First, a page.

Perched on my lap is a surprisingly svelte machine. The ASUS Zenbook's aluminum chassis tapers to a whisper-thin edge. The brushed-metal lid gleams with class. The whole thing weighs just under three pounds: I can throw it in my backpack and barely notice the change. It runs coolly and almost silently, even when I'm looping YouTube videos or flipping between multiple programs. In short, it's got a lot to commend.
This Zenbook is one of the flagship "Ultrabooks," a term Intel coined last year to describe thin-and-light PC laptops similar to the MacBook Air. And in Intel's eyes, Ultrabooks aren't just an iterative step in notebooks: their marketing campaign, launched just last week, is called “A New Era of Computing.” An Ultrabook TV ad quips, “Suddenly, everything else seems old-fashioned."
But in spite of my fuzzy feelings about the Zenbook, I'm not convinced that this is really where the “New Era” of computing lies. I think it lies with tablets – and, specifically, with the iPad.
I think it's fair to compare the two classes of devices – in fact, two Intel reps compared Ultrabooks to iPads in an interview with PCWorld last week, arguing Ultrabooks' physical keyboards were a point in their favor: “There's no tactile feedback on touchscreens.... Consumers have told us that tablets are great for certain things like content consumption and casual gaming, but when there's real work to be done, they really like to do it on a laptop.”
I think Intel is essentially correct, in the short term: Ultrabooks stack up favorably against the iPad right now. But I also think that within a year or so the field will have shifted and their argument will seem outdated and quaint.
Let me give a little personal background: I owned an iPad 2 last year, but sold it after about three months. I loved what it represented – the ability to interact directly and tangibly with documents, web sites, and media -- but felt its overall execution was a little lacking. There were just too many things I couldn't do with an iPad. I couldn't work on more than a few documents at a time without resorting to WebDAV workarounds, or constantly syncing to and from a computer. I couldn't view Flash content (which, for better or worse, still makes up a pretty sizable chunk of the Internet) without using a special browser. I couldn't print, because I didn't own one of the small number of AirPrint-compatible printers.
But here's the thing: these grievances are fixable. The iPad will keep maturing in these areas until it's as capable as a computer, only with an impossibly crisp touch screen that allows you to interact with content in mind-blowing new ways. We're certainly headed in that direction: a lot of the smaller problems I had with my iPad 2 have already been fixed by iOS 5. And tablet software will continue to mature until you're able to edit photos and craft presentations as capably as you currently can on a desktop computer. When we reach that point, I don't think Ultrabooks will compare favorably. They're brought up short by the inherent limitations of, well, being laptops.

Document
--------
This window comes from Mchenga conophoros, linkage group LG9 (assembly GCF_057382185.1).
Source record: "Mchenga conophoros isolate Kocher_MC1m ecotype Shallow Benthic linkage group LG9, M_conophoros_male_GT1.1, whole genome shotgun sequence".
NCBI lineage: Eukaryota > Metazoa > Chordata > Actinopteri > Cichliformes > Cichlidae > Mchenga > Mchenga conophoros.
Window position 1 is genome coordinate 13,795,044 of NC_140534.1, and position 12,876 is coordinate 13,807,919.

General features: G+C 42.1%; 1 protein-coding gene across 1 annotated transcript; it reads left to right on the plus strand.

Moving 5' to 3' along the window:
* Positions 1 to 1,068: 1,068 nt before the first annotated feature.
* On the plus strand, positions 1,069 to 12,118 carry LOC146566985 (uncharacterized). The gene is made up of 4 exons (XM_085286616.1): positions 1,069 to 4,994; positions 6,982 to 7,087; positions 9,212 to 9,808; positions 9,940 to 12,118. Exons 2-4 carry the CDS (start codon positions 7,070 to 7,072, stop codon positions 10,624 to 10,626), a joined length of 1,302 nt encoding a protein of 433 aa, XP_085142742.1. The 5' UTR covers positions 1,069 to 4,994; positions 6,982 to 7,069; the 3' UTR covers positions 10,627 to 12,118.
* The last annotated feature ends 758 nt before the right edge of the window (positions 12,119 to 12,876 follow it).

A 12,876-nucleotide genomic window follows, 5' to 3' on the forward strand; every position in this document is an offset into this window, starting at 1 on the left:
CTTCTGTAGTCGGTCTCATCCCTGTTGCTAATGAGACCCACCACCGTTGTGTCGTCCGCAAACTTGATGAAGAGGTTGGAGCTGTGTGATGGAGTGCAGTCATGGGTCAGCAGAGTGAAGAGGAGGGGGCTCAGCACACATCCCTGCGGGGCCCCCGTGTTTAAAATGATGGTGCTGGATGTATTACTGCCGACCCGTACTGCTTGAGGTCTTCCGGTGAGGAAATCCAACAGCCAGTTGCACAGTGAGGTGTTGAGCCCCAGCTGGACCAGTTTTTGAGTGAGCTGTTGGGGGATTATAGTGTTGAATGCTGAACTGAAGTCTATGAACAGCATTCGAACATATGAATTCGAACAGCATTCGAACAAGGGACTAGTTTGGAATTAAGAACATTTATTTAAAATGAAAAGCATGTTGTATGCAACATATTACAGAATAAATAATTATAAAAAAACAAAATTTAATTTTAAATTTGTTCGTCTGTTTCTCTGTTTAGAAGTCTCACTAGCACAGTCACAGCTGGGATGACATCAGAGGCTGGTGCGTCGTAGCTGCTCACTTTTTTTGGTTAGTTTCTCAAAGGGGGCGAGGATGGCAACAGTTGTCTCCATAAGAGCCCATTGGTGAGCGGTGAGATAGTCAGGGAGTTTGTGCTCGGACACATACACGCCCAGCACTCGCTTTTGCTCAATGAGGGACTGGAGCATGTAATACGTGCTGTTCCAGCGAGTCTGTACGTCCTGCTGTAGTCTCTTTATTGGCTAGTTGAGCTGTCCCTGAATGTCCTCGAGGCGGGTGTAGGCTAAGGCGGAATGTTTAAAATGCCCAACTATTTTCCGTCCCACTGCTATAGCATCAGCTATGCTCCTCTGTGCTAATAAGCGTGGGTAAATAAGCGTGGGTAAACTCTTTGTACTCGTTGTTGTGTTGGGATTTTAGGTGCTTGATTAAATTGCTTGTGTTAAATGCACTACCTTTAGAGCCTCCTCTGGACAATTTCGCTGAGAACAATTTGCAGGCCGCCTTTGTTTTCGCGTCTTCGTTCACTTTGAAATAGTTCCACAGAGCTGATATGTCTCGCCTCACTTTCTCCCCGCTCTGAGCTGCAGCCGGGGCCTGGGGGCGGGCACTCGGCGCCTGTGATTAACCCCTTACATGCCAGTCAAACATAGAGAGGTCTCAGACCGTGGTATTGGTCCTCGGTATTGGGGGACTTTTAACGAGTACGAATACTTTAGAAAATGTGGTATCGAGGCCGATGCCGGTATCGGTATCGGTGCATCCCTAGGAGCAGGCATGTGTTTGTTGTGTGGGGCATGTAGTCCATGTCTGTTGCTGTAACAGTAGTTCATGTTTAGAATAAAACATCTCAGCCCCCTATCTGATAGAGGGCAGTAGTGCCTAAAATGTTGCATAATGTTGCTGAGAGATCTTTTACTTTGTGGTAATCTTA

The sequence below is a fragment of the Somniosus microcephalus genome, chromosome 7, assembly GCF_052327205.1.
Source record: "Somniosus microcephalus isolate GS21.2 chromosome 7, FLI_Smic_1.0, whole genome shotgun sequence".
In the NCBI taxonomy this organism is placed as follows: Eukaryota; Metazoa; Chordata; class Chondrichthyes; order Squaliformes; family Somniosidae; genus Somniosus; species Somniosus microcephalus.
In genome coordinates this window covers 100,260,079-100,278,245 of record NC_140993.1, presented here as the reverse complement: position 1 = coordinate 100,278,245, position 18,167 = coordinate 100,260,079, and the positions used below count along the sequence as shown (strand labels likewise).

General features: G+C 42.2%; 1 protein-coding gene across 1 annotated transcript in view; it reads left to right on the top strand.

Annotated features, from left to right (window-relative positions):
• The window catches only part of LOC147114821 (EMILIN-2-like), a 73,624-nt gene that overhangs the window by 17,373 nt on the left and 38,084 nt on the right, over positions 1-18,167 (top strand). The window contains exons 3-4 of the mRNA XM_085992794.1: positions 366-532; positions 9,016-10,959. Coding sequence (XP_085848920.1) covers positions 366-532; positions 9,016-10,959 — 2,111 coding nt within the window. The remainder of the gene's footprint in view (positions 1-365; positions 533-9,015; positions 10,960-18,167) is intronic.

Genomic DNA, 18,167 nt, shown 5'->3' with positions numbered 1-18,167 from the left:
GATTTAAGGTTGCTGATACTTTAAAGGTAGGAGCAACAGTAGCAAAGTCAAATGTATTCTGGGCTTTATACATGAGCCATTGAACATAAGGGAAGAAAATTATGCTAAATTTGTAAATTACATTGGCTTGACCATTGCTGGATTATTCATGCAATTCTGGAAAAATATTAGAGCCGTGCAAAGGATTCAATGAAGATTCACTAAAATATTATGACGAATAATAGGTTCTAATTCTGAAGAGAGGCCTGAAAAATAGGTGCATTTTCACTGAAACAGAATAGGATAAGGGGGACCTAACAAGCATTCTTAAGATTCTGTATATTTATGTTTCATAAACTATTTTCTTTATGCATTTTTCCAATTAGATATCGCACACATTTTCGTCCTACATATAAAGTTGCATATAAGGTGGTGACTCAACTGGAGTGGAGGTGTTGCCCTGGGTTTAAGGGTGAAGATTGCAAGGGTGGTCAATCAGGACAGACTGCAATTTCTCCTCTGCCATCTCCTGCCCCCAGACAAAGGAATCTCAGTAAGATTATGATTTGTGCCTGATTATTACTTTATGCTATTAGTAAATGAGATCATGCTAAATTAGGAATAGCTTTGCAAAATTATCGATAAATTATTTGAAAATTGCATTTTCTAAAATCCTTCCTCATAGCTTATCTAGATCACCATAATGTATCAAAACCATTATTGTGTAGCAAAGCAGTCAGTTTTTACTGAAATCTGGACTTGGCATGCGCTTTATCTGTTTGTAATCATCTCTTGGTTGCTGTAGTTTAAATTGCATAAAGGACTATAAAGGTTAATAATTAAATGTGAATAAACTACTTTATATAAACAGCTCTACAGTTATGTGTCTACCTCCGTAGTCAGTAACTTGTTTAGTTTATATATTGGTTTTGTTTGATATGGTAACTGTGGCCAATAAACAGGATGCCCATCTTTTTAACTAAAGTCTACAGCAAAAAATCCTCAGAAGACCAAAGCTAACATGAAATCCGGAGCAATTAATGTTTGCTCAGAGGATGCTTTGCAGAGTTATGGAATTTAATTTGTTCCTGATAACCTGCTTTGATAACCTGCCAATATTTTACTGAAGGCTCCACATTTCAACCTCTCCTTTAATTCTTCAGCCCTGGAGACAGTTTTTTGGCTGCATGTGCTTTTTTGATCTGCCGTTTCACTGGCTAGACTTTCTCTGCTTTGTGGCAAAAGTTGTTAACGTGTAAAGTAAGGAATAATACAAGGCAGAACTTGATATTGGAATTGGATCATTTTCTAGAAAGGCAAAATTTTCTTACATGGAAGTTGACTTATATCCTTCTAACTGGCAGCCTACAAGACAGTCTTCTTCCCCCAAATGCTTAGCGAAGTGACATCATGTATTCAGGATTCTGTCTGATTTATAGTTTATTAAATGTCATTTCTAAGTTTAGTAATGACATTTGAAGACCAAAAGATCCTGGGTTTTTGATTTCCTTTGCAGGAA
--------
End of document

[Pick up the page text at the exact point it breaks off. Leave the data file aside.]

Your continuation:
If we return to the present, we can see Ultrabook makers like ASUS, Samsung, and Dell trying to make inroads in the areas where tablets excel. Take touch, for example -- the Zenbook I'm typing on contains a spacious, reasonably capable multitouch trackpad. I can scroll through documents easily with two fingers, swipe back and forth between Web sites with three, and even zoom in and out or bring up an application switcher with other gestures. And some forthcoming Ultrabooks, most notably the Lenovo Yoga, will include touchscreens in addition to traditional pad-and-keyboard inputs.
These features shouldn't be overlooked, since they certainly make the computer easy to use. But a multitouch trackpad is weak tea when compared with a touch screen like the iPad's. I can actually interact directly with my media that way, flipping through songs or pictures, zipping through documents, or dragging e-mails away with a contemptuous flick of the wrist. This Zenbook's trackpad approximates that tactile experience, but a tablet is that experience.
I still need a physical keyboard for content creation, but I recognize that not everyone shares that view. And here's the thing: with a tablet, if you want a physical keyboard, you just add a physical keyboard. With a laptop, thin and light though it may be, you're stuck with that accessory at all times -- even if you're not Photoshopping or writing a report right at that moment. It's inextricably part of the device itself.
If someone asked me right now to choose between the Zenbook sitting on my lap and the new iPad just released, I'd pick the Zenbook in a heartbeat. I made a similar choice six months ago, when I sold the iPad 2 and bought a MacBook Pro with the proceeds. I can do way more stuff here and now with a laptop than with a tablet, and the fact that most Ultrabooks are so thin and stylish is just icing on the cake. In that sense, Intel's reps were correct when they said that those interested in real work would be foolish to choose a tablet over an Ultrabook. But a year from now the iPad will be way more capable than it is today (especially if its software keeps maturing the way it has), while the Ultrabook will still be just a laptop, albeit a particularly svelte one.
The experience of using this review unit kind of makes me long for an Ultrabook of my own. I'd consider buying one: for the foreseeable future, it would be a useful machine that could accompany me everywhere and do just about everything I need. But I can't shake the feeling that the Ultrabook concept itself is obsolete. I suspect that the “New Era in Computing” is here already, or at least already coming into its own. The future is shaped like a tablet.
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